To me, being outside during a thunderstorm sounds like a nightmare. As a kid, I grew up on a lake and if we were out on the water and thunder began rumbling in the distance we knew to not mess around and head in. We were trained to be afraid of thunder and, more obviously, lightning.
I say obviously because thunder is just hot and cold air hitting each other which creates the boom we all know but lightning is a source of electrical power.
Our vacation home had a big screened in porch with sliding glass doors overlooking woods and mountains and whenever there was a thunderstorm we would sit on the screened in porch with all the sliders open.
You would sip your coffee and take a big inhale and the smell of rain would fill your lungs as you’d watch one of the world’s most amazing, powerful natural wonders. So if you think about it I was just receiving mixed messages.
Not everyone has the privilege of being scarred for life by their parents about being struck by lightning or being sucked into a rip tide and get sucked out to sea like I have but they’re not awful things to be hyper-aware of.
If you’re out in the wilderness with nothing but a tent for protection you would need to be a little more cautious and prepared.
You should always research the weather conditions of the area you’re going to camp in beforehand. This is just so you can stay prepared and make sure nothing drastic happens while you are out there - but as we all know, meteorologists can be wrong. It happens! It’s not an exact science and that’s okay. Stay vigilant and be prepared regardless.
Here are some safety precautions you can take during a thunderstorm to keep you as safe as possible.
The National Weather Service, and I would hope some intuition (if you’re good at listening to it) will be the first to say that there is no safe way to be outside during a thunderstorm.
A lightning strike is when lightning makes contact with the ground. Whether it’s through a tree or building lightning is an extreme source of power and it needs to be respected as such.
Will your umbrella cause lightning to strike down? No. Only if the lightning struck within three feet of the umbrella in the first place. I mean, I wouldn’t stand in the middle of a field with no trees and walk out there with an umbrella because then you’re just asking for trouble.
Once you hear thunder or see a flash of lightning then you are already in a danger zone for being struck. It could even just rain and a flash of lightning could strike before you even heard thunder.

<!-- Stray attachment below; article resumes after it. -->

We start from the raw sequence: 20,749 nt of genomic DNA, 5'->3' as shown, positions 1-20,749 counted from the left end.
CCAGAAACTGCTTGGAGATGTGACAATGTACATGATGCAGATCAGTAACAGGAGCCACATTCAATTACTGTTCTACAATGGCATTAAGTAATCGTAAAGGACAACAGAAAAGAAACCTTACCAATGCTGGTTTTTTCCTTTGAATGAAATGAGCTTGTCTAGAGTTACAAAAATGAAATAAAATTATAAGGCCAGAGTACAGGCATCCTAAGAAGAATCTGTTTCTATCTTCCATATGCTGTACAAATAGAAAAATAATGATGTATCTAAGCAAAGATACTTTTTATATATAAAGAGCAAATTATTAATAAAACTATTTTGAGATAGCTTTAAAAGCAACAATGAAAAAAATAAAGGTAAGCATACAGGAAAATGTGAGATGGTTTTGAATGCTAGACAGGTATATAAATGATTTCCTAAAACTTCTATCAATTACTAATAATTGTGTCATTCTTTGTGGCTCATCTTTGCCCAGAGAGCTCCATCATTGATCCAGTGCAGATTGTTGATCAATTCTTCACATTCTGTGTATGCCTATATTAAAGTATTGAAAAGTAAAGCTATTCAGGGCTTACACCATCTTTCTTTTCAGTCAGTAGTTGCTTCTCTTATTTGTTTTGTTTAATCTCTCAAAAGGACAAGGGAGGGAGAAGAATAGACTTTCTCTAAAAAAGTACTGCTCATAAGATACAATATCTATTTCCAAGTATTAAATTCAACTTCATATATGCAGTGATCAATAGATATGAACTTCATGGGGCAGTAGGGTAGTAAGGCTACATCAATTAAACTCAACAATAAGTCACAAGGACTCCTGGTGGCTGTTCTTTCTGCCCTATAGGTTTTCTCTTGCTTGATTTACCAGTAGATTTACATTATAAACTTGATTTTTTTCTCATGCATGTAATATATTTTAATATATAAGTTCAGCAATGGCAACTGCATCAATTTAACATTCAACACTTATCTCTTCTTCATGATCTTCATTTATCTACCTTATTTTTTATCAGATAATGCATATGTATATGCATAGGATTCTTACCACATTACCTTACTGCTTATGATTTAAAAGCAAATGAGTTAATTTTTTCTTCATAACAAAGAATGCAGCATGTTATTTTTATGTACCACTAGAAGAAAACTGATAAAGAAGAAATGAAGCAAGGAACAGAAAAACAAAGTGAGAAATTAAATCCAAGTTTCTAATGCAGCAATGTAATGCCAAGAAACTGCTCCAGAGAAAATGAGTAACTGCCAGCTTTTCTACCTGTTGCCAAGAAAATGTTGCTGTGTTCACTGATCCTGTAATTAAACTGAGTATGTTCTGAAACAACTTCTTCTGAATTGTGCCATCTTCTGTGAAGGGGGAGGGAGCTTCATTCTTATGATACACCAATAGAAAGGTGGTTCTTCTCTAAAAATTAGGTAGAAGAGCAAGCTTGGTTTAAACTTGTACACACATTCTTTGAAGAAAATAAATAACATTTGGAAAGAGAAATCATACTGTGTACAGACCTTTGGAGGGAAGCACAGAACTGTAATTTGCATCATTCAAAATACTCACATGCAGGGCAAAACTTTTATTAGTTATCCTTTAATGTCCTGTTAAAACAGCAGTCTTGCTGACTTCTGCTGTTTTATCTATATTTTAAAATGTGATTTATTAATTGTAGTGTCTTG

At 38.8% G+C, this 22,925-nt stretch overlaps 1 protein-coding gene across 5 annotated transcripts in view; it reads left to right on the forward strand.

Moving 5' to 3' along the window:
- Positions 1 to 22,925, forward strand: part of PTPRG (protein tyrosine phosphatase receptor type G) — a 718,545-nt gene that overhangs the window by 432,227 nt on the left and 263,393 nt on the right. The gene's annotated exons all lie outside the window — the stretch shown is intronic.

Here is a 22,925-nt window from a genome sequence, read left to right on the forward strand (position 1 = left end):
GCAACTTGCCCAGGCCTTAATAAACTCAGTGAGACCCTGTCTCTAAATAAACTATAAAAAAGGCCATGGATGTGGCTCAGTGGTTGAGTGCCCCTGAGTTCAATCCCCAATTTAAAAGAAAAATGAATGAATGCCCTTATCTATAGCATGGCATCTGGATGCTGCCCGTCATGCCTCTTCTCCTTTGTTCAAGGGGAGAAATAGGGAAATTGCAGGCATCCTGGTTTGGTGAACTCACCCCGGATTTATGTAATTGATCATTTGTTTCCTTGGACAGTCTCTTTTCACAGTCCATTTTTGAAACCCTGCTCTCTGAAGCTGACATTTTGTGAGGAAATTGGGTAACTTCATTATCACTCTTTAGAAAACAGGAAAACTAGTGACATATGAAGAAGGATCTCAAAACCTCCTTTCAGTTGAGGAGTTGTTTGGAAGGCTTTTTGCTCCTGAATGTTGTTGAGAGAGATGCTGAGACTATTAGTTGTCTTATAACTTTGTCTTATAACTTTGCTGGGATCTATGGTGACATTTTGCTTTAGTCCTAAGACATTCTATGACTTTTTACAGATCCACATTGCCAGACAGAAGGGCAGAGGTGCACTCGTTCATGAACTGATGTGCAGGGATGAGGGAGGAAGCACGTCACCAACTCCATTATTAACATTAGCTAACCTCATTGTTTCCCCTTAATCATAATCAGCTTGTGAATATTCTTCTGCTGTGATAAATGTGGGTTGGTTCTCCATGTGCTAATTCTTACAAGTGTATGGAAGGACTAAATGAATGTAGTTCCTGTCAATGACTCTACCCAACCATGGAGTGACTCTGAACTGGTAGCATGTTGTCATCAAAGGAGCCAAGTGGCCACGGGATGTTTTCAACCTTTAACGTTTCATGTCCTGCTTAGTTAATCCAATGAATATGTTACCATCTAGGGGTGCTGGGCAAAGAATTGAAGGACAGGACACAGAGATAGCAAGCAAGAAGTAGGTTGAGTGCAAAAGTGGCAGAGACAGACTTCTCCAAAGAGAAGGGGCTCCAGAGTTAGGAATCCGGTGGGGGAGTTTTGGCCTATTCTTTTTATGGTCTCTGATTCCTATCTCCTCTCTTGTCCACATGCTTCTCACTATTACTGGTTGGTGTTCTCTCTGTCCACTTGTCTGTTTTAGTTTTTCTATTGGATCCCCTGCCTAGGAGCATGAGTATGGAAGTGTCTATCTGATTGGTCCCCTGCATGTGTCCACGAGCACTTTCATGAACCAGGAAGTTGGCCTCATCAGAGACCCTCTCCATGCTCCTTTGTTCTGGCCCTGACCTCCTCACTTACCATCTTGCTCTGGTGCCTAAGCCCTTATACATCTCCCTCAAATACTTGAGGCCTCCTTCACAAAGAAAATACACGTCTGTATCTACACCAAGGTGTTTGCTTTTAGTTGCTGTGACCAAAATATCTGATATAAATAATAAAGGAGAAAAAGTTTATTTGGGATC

As humans, we cannot control the weather. The best we can do is respect the earth and prepare for the worst. Do not get caught off guard.
You can calculate how far a storm is by performing simple math to measure the speed of sound. You can do this by waiting for a flash of lightning. Once you see it you begin counting the seconds until you hear the thunder.
Start counting (or turn on your stopwatch) the moment the lightning is gone until the second you hear the rumbles of thunder.
You can use these seconds to measure the distance in miles or kilometers easily. Sound can travel one mile in five seconds or one kilometer in three seconds–therefore, you just divide the number of seconds by five (for miles) or three (for kilometers).
Now, just like meteorology, this is not an exact science. It all depends on the humidity and temperature. All of these factors can affect the speed of sound. Dry air tends to allow sound to move much more quickly while high temperatures and humidity slow it down.
Even if you calculate that the storm is seven miles away you could still be struck by lightning. You can hear thunder up to ten miles away, but lightning can strike just as far out from a storm cloud.
Awareness and warning are great, but you are already in danger if you’re outside during a storm so prepare accordingly and don’t get stuck in a rain cloud.
The first step to preparedness, besides general awareness and research is to bring some type of weather radio with you. Weather can change in a New York minute, and staying updated will always help you stay prepared.
If you can get a few hours warning as opposed to responding with, “Oh, we’re in trouble!” then you could find yourself more out of harm’s way by heading to a more proper shelter (if you’re at a campground) or by shoving yourself in a rubber tube!